Why My Wallet Getting Stolen Didn’t Ruin our Trip

DocumentsWhile in Hue, Vietnam, my wallet got stolen. We are pretty sure we left it out in our hotel room one day, and didn’t notice it was gone until we were in our next city. There was no way to prove who took it, so it’s gone with no recourse. But I wanted to share with everyone why, because of some foresight and planning, this didn’t ruin our trip.

First, I don’t use my wallet anymore. I’ve found it easier, and more inconspicuous, to just carry cash in a pocket you can easily monitor (front breast if you have it, otherwise a single front pant pocket). In Asia, you never need an ID for anything, and no one takes credit card. So the only other thing I usually carry is my cell phone, for photos and navigation purposes. In Europe I switch to a simple money clip since credit cards were more accepted.

Second, the wallet never held all our cash, nor close to it. We always keep a stash of US dollars with us for an emergency, but we always figured the wallet would get stolen at some point, so we only kept some small notes (1s, 5s, and 10s) which we used more frequently. So even though we lost some cash, it was less than $50 total – a much smaller impact than it could have been. Instead, the large amounts of cash were spread out in several locked, inconspicuous locations.

Third, everything we have is redundant and has a backup. For every credit card that is in my wallet, Sara has a copy of in another location. We have copies of all our cards, and documented all of the phone numbers, security questions, etc, password protected on our computers and phones. And, for our primary ATM card (Charles Schwab), our secondary ATM card (Bank of America), and our secondary credit card (Amex), Sara and I have different numbers so if we lose one, we still have a backup.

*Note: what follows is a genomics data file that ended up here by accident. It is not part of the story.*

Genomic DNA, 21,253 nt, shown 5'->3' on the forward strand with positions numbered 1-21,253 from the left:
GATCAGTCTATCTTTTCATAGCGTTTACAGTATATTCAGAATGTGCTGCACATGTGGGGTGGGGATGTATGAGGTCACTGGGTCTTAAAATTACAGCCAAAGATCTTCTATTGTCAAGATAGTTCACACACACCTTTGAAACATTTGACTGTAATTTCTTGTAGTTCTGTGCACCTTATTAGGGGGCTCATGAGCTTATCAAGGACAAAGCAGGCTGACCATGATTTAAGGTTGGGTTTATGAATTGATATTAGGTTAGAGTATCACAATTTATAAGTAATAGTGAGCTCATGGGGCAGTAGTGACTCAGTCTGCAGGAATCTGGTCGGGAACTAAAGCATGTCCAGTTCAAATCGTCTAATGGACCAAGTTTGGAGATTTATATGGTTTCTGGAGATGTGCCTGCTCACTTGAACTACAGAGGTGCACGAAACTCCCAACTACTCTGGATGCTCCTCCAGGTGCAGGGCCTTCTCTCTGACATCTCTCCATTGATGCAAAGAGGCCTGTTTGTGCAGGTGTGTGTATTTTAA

Fortunately, I had taken my ATM card and our primary credit card out because we needed to use them that day (I suspect that’s why the wallet had been inadvertently left out). Once we realized it was missing, we only ended up needing to make three very quick calls: the first to the hotel to see if someone turned in the wallet (ya, right), one to Amex, and one to Bank of America. Fortunately, we only had to cancel my copies of the cards (Sara’s still work fine) and since we had all the info we needed at hand, it all took less than 15 minutes of Skype calls.

So, of course it was unfortunate to lose my wallet, but it didn’t ruin our plans or devastate our trip. Instead it was a minor bump in the road. We’d recommend everyone take the following steps if you’re doing any sort of long-term travel:

  1. Have redundant everything. We carry four ATM cards for two banks, each of which have enough money accessible in an emergency (but only a small amount, in case we get robbed). We have 4 credit cards with 3 different numbers. In case something goes wrong, we have a contact in the US that can call the banks and credit card companies on our behalf. The key is to make sure you have a backup of everything so any disruption isn’t a show-stopper.
  2. Document everything. We scanned all of our cards so we know exactly what they look like. We make sure the scans, as well as important info about each card and account, is accessible in multiple forms within minutes. When something like this happens, the last thing you want to have to do is struggle to find a phone number or remember a security code.
  3. Know what items are at risk. A wallet is an extremely easy target for thieves as they assume most people store their money there. Knowing a wallet was a high theft risk, we kept the value of the contents to a minimum, and keep our valuables in a much less obvious location.
  4. Don’t be stupid. Don’t flash your cash in public places, or wear flashy jewelry, or (in our case), leave your wallet sitting out unlocked in a hotel room. Up to this point we’d been careful, and because we were in a nicer hotel let our guard down.

By doing these things it makes it easier to accept that theft is inevitable, and the best remedy is having a plan to deal with it.

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2 Responses to Why My Wallet Getting Stolen Didn’t Ruin our Trip

  1. Pamela says:

    Very good ideas! I did get my wallet stolen while traveling in Italy once and it did just about ruin my vacation. Making note of these ideas for my next trip.